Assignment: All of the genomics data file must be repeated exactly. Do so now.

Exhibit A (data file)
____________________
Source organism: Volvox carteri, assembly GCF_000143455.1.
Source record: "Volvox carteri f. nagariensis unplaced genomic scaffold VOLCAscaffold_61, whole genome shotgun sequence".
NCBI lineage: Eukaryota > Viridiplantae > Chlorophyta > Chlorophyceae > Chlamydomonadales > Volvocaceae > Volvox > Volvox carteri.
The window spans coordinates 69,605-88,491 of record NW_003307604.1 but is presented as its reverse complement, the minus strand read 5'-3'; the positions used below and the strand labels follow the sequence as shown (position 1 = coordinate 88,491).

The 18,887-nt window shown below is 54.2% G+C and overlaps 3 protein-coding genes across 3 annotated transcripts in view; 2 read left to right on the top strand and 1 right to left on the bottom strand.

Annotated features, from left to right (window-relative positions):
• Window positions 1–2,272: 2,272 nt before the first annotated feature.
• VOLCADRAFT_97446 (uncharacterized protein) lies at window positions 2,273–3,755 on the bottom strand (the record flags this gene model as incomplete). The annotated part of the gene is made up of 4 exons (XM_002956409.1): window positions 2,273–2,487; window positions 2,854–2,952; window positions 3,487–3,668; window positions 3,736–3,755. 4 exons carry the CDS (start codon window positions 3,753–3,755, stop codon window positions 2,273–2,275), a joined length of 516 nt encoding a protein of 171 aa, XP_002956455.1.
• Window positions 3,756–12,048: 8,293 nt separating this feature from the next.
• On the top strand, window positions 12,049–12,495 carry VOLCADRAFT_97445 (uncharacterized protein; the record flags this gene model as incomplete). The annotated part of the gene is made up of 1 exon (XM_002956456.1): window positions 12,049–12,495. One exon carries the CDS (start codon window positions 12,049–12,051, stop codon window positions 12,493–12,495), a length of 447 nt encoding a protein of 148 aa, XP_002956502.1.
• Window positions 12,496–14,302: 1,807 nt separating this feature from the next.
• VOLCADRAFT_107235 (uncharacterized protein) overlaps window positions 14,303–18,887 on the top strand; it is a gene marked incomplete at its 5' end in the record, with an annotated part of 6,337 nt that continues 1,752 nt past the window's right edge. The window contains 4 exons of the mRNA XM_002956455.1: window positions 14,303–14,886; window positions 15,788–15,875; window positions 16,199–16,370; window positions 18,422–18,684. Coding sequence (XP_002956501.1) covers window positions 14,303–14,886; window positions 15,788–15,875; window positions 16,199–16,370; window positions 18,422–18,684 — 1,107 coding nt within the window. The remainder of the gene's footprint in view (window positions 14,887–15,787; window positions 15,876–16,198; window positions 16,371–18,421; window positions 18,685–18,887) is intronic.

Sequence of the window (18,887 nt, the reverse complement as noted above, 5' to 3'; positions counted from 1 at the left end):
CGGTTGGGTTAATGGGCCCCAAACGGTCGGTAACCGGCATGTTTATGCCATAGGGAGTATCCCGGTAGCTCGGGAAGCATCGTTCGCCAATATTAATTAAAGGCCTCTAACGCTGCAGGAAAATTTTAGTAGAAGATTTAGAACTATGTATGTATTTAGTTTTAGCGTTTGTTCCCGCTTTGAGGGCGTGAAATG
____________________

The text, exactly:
Source organism: Volvox carteri, assembly GCF_000143455.1.
Source record: "Volvox carteri f. nagariensis unplaced genomic scaffold VOLCAscaffold_61, whole genome shotgun sequence".
NCBI lineage: Eukaryota > Viridiplantae > Chlorophyta > Chlorophyceae > Chlamydomonadales > Volvocaceae > Volvox > Volvox carteri.
The window spans coordinates 69,605-88,491 of record NW_003307604.1 but is presented as its reverse complement, the minus strand read 5'-3'; the positions used below and the strand labels follow the sequence as shown (position 1 = coordinate 88,491).

The 18,887-nt window shown below is 54.2% G+C and overlaps 3 protein-coding genes across 3 annotated transcripts in view; 2 read left to right on the top strand and 1 right to left on the bottom strand.

Annotated features, from left to right (window-relative positions):
• Window positions 1–2,272: 2,272 nt before the first annotated feature.
• VOLCADRAFT_97446 (uncharacterized protein) lies at window positions 2,273–3,755 on the bottom strand (the record flags this gene model as incomplete). The annotated part of the gene is made up of 4 exons (XM_002956409.1): window positions 2,273–2,487; window positions 2,854–2,952; window positions 3,487–3,668; window positions 3,736–3,755. 4 exons carry the CDS (start codon window positions 3,753–3,755, stop codon window positions 2,273–2,275), a joined length of 516 nt encoding a protein of 171 aa, XP_002956455.1.
• Window positions 3,756–12,048: 8,293 nt separating this feature from the next.
• On the top strand, window positions 12,049–12,495 carry VOLCADRAFT_97445 (uncharacterized protein; the record flags this gene model as incomplete). The annotated part of the gene is made up of 1 exon (XM_002956456.1): window positions 12,049–12,495. One exon carries the CDS (start codon window positions 12,049–12,051, stop codon window positions 12,493–12,495), a length of 447 nt encoding a protein of 148 aa, XP_002956502.1.
• Window positions 12,496–14,302: 1,807 nt separating this feature from the next.
• VOLCADRAFT_107235 (uncharacterized protein) overlaps window positions 14,303–18,887 on the top strand; it is a gene marked incomplete at its 5' end in the record, with an annotated part of 6,337 nt that continues 1,752 nt past the window's right edge. The window contains 4 exons of the mRNA XM_002956455.1: window positions 14,303–14,886; window positions 15,788–15,875; window positions 16,199–16,370; window positions 18,422–18,684. Coding sequence (XP_002956501.1) covers window positions 14,303–14,886; window positions 15,788–15,875; window positions 16,199–16,370; window positions 18,422–18,684 — 1,107 coding nt within the window. The remainder of the gene's footprint in view (window positions 14,887–15,787; window positions 15,876–16,198; window positions 16,371–18,421; window positions 18,685–18,887) is intronic.

Sequence of the window (18,887 nt, the reverse complement as noted above, 5' to 3'; positions counted from 1 at the left end):
CGGTTGGGTTAATGGGCCCCAAACGGTCGGTAACCGGCATGTTTATGCCATAGGGAGTATCCCGGTAGCTCGGGAAGCATCGTTCGCCAATATTAATTAAAGGCCTCTAACGCTGCAGGAAAATTTTAGTAGAAGATTTAGAACTATGTATGTATTTAGTTTTAGCGTTTGTTCCCGCTTTGAGGGCGTGAAATG